Secondly, if you are talking about subservient team mates, then surely Alonso takes the cake. Moving over for his team mate happened twice for Schumacher from memory. Overtaking in the pitlane, taking a penalty to promote him in the "clean side" or crashing in the race are far far worse in my opinion.


How is overtaking into the pit entry TO or subservient teammate? It is actually hard racing!

And when had a teammate to move over for Alonso when the championship was as young and open as in the famous Austria race?

Alonso got number one status after he out-competed his teammates, Schumacher before he did that. That's the difference.


You do realise that pit order is down to strategy etc.? They would have the wrong tyres out for start. Massa took it to the chin without saying a word.

As for the last sentence, pretty big claim. Brawn and others have claimed that if Schumacher had preferential treatment is because he earned it. He was outright so much faster than his team mates. Since we have no insight in his contract (Irvine I think has said that there was no terms in their contracts as for N1 or 2) then I personally think this claim is a bit rich. We only have one driver's contract on record asking for preferential treatment, Senna's.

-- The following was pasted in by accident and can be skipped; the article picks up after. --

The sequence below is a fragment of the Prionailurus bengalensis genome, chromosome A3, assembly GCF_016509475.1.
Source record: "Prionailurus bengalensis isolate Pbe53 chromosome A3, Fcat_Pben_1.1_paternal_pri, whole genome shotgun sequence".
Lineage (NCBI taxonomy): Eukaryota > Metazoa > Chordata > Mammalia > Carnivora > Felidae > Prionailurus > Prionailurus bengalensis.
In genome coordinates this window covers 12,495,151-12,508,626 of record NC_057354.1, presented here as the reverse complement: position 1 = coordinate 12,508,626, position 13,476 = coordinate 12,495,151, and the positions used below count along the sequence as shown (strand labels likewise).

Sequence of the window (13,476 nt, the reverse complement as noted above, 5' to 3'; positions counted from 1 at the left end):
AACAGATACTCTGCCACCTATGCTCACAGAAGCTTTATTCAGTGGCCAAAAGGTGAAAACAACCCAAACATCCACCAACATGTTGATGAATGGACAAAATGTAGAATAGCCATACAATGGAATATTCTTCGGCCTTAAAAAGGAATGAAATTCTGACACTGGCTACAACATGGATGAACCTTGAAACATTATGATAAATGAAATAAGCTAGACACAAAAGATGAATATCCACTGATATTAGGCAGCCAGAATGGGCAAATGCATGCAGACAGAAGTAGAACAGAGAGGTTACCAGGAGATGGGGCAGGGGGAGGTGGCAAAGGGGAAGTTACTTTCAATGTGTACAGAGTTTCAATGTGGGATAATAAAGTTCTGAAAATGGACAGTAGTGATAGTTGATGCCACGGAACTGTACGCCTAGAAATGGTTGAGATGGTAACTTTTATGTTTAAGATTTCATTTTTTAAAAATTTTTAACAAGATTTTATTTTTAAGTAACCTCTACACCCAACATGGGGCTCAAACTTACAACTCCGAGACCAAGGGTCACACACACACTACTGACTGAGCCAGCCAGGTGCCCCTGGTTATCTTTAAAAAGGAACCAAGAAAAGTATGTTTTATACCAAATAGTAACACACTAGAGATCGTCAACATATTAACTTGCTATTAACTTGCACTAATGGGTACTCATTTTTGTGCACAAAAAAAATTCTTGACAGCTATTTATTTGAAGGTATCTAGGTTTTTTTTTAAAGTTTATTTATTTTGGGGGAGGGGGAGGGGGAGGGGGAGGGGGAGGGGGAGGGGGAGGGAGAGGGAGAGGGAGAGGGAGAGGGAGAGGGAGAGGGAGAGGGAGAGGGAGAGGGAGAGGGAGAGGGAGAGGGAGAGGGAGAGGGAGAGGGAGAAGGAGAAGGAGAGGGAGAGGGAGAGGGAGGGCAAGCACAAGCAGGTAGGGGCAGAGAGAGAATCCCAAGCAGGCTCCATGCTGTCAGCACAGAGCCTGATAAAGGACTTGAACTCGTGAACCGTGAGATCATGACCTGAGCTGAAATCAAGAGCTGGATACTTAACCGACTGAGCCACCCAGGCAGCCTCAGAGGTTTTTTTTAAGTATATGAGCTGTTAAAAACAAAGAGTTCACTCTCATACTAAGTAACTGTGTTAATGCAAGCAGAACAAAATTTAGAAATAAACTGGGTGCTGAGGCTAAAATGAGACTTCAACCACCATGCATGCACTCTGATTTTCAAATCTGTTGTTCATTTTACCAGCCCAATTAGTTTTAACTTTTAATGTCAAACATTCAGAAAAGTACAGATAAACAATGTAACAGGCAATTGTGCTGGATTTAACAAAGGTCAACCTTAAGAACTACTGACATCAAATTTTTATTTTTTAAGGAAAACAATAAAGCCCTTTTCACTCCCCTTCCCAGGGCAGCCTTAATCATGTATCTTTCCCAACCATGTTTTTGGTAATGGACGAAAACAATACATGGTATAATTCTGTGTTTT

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PostPosted: Mon Sep 24, 2018 8:48 am 
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Siao7 wrote:
Paolo_Lasardi wrote:
Siao7 wrote:
DOLOMITE wrote:
I'm only going to rank them the ones I've seen race

It's an important distinction to make, because with drivers I've seen I can look past the stats and be objective. Drivers from the past however I can only base my opinion on articles and stats.

So - of the ones I've seen race

Lewis Hamilton - 4
Alain Prost - 4
Fernando Alonso - 2
Michael Schumacher - 7
Mika Häkkinen - 2
Sebastian Vettel - 4

And here's why..